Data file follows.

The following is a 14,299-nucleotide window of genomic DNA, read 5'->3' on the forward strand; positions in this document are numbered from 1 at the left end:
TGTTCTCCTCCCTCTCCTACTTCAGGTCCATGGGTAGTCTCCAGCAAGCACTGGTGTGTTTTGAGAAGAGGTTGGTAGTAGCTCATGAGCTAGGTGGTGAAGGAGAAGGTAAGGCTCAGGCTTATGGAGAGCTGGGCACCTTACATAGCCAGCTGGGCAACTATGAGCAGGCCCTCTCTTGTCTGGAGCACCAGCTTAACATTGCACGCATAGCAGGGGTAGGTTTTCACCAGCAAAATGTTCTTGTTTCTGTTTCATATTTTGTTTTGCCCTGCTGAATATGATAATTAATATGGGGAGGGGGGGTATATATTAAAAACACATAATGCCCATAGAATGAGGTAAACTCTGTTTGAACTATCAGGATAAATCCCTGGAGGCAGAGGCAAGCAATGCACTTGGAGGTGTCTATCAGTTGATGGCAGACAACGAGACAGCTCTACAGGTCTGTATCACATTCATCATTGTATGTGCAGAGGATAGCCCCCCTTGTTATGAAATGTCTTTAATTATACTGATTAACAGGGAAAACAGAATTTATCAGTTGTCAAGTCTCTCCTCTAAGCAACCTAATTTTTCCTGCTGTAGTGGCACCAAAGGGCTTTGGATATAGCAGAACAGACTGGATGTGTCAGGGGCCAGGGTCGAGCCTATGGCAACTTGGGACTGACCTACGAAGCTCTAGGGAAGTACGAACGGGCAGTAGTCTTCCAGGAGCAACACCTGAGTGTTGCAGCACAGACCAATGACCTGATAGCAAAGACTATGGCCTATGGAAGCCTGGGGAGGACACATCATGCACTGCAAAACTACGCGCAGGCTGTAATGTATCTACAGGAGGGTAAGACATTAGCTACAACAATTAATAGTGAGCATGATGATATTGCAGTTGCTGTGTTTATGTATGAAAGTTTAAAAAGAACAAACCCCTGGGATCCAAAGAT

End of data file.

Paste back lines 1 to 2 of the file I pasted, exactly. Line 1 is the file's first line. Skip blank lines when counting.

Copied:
The following is a 14,299-nucleotide window of genomic DNA, read 5'->3' on the forward strand; positions in this document are numbered from 1 at the left end:
TGTTCTCCTCCCTCTCCTACTTCAGGTCCATGGGTAGTCTCCAGCAAGCACTGGTGTGTTTTGAGAAGAGGTTGGTAGTAGCTCATGAGCTAGGTGGTGAAGGAGAAGGTAAGGCTCAGGCTTATGGAGAGCTGGGCACCTTACATAGCCAGCTGGGCAACTATGAGCAGGCCCTCTCTTGTCTGGAGCACCAGCTTAACATTGCACGCATAGCAGGGGTAGGTTTTCACCAGCAAAATGTTCTTGTTTCTGTTTCATATTTTGTTTTGCCCTGCTGAATATGATAATTAATATGGGGAGGGGGGGTATATATTAAAAACACATAATGCCCATAGAATGAGGTAAACTCTGTTTGAACTATCAGGATAAATCCCTGGAGGCAGAGGCAAGCAATGCACTTGGAGGTGTCTATCAGTTGATGGCAGACAACGAGACAGCTCTACAGGTCTGTATCACATTCATCATTGTATGTGCAGAGGATAGCCCCCCTTGTTATGAAATGTCTTTAATTATACTGATTAACAGGGAAAACAGAATTTATCAGTTGTCAAGTCTCTCCTCTAAGCAACCTAATTTTTCCTGCTGTAGTGGCACCAAAGGGCTTTGGATATAGCAGAACAGACTGGATGTGTCAGGGGCCAGGGTCGAGCCTATGGCAACTTGGGACTGACCTACGAAGCTCTAGGGAAGTACGAACGGGCAGTAGTCTTCCAGGAGCAACACCTGAGTGTTGCAGCACAGACCAATGACCTGATAGCAAAGACTATGGCCTATGGAAGCCTGGGGAGGACACATCATGCACTGCAAAACTACGCGCAGGCTGTAATGTATCTACAGGAGGGTAAGACATTAGCTACAACAATTAATAGTGAGCATGATGATATTGCAGTTGCTGTGTTTATGTATGAAAGTTTAAAAAGAACAAACCCCTGGGATCCAAAGAT